As the population ages, the incidence of osteoporotic vertebral compression fractures (OVCFs) has increased, representing a significant socio-economic problem. Instead of the generally believed good prognosis for most of these fractures, OVCF results in the long-term deterioration of patients’ health . Percutaneous vertebroplasty (PVP) has been reported as an effective and less invasive technique for the treatment of painful OVCFs [2-5]. This cement augmentation technique is reported to produce excellent outcomes in >85% of treated patients .
On the contrary, intravertebral clefts (IVCs) have been reported in the imaging literature on OVCF. The initial reports dealt with air-filled clefts within vertebral compression fractures evident on conventional radiographs, and these findings were considered pathognomonic of ischemic necrosis [7-9]. Several studies described the magnetic resonance imaging (MRI) features of these clefts, which have a variable appearance depending on whether they are filled with gas or fluid at the time they are imaged [10-12]. Recently, the presence of an IVC within an osteoporotic vertebral fracture has been regarded as the manifestation of delayed traumatic collapse and pseudarthrosis [13-15], and osteoporotic vertebral fracture with IVC is linked with persistent pain [15-17].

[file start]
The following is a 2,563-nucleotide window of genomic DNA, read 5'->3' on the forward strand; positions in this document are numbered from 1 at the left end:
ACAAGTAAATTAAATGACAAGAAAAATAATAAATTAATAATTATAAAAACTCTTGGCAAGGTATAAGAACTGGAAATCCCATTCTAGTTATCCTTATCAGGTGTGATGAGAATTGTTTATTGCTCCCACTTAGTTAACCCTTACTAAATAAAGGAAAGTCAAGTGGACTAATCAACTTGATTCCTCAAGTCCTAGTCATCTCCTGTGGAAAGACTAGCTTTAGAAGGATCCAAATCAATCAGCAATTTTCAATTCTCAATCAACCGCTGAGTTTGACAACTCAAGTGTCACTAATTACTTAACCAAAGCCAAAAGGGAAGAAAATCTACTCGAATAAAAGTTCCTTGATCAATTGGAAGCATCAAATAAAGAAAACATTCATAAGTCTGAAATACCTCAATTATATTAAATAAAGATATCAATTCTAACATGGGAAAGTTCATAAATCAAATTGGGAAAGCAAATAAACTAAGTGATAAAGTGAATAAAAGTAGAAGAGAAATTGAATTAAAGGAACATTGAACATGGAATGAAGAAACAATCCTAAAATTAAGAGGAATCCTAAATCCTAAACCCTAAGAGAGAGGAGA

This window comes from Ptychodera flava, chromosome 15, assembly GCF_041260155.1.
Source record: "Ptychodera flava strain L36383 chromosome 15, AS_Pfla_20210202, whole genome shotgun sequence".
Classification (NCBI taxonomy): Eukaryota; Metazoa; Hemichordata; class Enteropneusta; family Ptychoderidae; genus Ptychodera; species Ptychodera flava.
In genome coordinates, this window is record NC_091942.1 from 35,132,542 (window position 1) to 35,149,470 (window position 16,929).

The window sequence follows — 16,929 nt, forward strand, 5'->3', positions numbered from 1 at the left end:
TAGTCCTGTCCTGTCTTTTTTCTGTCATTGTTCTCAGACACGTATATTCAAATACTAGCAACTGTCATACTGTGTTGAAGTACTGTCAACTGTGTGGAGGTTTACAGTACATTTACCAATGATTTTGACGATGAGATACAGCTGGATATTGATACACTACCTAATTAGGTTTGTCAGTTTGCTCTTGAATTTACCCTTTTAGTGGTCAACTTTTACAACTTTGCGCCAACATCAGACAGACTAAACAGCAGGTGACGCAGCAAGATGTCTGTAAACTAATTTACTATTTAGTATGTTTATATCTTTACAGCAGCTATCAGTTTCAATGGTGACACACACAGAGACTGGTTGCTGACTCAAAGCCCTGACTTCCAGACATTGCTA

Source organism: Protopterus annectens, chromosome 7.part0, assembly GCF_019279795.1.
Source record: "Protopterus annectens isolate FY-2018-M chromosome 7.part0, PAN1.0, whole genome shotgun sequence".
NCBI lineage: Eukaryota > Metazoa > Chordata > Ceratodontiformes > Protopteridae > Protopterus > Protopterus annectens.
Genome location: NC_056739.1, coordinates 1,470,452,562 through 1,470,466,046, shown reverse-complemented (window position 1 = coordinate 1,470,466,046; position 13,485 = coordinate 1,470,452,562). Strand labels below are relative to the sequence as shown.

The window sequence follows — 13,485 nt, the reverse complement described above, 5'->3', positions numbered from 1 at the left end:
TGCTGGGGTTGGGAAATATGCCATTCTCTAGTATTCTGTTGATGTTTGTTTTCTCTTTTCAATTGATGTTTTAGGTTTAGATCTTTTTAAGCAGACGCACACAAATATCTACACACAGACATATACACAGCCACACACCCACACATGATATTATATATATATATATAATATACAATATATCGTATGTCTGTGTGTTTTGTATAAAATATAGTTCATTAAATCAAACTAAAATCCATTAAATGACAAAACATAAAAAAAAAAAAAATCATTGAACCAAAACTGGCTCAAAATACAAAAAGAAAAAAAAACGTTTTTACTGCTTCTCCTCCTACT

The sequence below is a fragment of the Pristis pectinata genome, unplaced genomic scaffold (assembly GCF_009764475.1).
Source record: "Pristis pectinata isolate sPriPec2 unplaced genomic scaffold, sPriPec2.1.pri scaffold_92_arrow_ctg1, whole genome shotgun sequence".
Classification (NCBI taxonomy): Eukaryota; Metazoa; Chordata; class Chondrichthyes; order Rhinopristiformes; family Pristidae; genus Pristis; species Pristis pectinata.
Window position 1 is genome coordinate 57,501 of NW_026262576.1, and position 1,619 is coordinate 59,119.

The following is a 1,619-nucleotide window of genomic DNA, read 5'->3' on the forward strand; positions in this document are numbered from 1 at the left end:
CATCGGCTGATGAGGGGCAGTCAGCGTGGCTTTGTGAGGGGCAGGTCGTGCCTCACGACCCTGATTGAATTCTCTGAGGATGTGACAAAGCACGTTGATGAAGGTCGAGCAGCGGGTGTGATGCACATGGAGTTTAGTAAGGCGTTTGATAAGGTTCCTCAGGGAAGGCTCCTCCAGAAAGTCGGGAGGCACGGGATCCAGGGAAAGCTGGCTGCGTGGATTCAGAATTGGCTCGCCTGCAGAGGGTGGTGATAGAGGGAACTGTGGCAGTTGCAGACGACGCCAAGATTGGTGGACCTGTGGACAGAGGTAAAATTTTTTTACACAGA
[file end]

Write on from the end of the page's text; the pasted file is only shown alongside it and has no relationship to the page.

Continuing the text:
Some studies reported the usefulness of PVP for treating OVCF with IVC. However, systematic studies are scarce, and their results are conflicting. Thus, an effective treatment for this state has not been established. The purposes of this study were to clarify the clinical and radiographic results of PVP in the treatment of painful OVCF with IVC and confirm the safety of PVP for treating OVCF with IVC.
MATERIALS AND METHODS
Between 2003 and 2010, we enrolled patients who underwent single-level PVP for painful OVCF with IVC in our hospital. This study was approved by our institutional review board, and all patients received written informed consent for undergoing PVP prior to participation in this study.